I’m a science guy. I’ve taught chemistry and physics all my life. And of course I believe in evolution. The scientific data for it is pretty compelling. But there are some things that evolution just can’t explain.
Recently I stayed late at school — working and listening to music. Somewhere in the middle of Amy Grant’s “Breath of Heaven,” I started thinking.
We’ve studied sound and music in physics for years. We know they’re nothing more than a bunch of vibrations. Put your fingers on a table when somebody’s banging on it: That’s all that sound and music are — the vibrations you feel through your fingers.
But when those same vibrations are picked up by your eardrums and sent to the right part of the brain, a really cool transformation takes place. Those vibrations begin to have meaning.
Now you can certainly make an evolutionary argument as to why someone who recognizes different sounds has a competitive advantage, since speech obviously gives anyone an advantage. But music?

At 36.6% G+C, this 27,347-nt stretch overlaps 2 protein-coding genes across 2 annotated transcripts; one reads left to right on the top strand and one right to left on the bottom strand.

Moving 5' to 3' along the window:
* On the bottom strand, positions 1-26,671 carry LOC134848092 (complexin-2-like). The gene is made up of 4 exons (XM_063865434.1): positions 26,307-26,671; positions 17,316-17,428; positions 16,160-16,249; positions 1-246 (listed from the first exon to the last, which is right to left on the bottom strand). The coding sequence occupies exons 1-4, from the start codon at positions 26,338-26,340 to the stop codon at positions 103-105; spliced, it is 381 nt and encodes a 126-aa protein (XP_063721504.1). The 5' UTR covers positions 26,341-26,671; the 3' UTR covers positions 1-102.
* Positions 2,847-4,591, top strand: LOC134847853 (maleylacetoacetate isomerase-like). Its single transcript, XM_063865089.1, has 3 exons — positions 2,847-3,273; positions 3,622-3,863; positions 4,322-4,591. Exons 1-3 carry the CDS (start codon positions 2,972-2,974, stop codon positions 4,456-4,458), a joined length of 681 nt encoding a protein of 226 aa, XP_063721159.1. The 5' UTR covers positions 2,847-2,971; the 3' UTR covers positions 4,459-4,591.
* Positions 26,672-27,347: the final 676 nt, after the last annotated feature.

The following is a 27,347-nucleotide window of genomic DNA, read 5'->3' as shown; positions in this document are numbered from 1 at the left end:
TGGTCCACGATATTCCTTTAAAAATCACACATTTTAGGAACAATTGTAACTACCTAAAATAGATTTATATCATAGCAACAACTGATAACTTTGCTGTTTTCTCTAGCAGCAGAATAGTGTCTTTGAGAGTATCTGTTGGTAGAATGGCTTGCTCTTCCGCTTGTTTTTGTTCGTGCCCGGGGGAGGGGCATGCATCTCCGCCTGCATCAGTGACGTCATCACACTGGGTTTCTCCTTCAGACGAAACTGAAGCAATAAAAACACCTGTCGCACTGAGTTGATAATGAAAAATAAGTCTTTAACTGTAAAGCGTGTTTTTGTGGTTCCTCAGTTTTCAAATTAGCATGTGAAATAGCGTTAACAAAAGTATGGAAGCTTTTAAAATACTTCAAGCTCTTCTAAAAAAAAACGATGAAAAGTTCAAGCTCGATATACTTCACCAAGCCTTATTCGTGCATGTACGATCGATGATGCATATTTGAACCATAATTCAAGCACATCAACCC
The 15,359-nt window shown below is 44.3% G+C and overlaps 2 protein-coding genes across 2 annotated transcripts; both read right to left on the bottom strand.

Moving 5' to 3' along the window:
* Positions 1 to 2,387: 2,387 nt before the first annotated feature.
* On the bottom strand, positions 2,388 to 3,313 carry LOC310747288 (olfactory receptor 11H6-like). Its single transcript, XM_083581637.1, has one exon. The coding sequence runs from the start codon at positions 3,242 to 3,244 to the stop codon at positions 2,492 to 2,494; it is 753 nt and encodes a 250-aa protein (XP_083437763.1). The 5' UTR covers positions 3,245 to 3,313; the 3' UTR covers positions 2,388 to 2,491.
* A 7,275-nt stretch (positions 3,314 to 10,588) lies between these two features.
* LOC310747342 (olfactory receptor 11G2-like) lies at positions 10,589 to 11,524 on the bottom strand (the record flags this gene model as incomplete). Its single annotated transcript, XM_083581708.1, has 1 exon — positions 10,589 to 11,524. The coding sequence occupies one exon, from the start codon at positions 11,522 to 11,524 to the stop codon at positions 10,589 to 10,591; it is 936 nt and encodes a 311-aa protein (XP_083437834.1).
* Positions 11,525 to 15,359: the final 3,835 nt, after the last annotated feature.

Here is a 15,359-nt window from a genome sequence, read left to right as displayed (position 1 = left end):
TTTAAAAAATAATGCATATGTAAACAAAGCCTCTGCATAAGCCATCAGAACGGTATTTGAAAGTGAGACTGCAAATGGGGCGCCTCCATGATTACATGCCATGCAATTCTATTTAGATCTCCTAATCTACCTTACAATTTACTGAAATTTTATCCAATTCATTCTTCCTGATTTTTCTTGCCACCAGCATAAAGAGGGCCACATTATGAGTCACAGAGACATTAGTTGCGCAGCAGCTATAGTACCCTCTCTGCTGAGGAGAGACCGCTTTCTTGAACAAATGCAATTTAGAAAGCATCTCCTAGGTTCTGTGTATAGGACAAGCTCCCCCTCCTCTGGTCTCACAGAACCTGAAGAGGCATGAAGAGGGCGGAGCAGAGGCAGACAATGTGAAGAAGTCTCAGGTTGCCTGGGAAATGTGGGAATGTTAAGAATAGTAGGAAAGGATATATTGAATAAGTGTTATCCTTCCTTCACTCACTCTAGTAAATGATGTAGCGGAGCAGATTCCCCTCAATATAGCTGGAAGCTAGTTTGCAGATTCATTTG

I’ve always found it amazing that certain combinations of vibrations can be so pleasing. What could possibly cause our brains to interpret those sounds that way? I can’t think of any evolutionary advantage for a being who understands music over one who doesn’t.
Yet, there it is: music — just a bunch of vibrations. But a bunch of vibrations that can move us, influence us, and bring so many thoughts and emotions.
And here the scientist in me finds God. What other explanation for music? Evolution alone just can’t seem to explain it satisfactorily, this gift of God to us.
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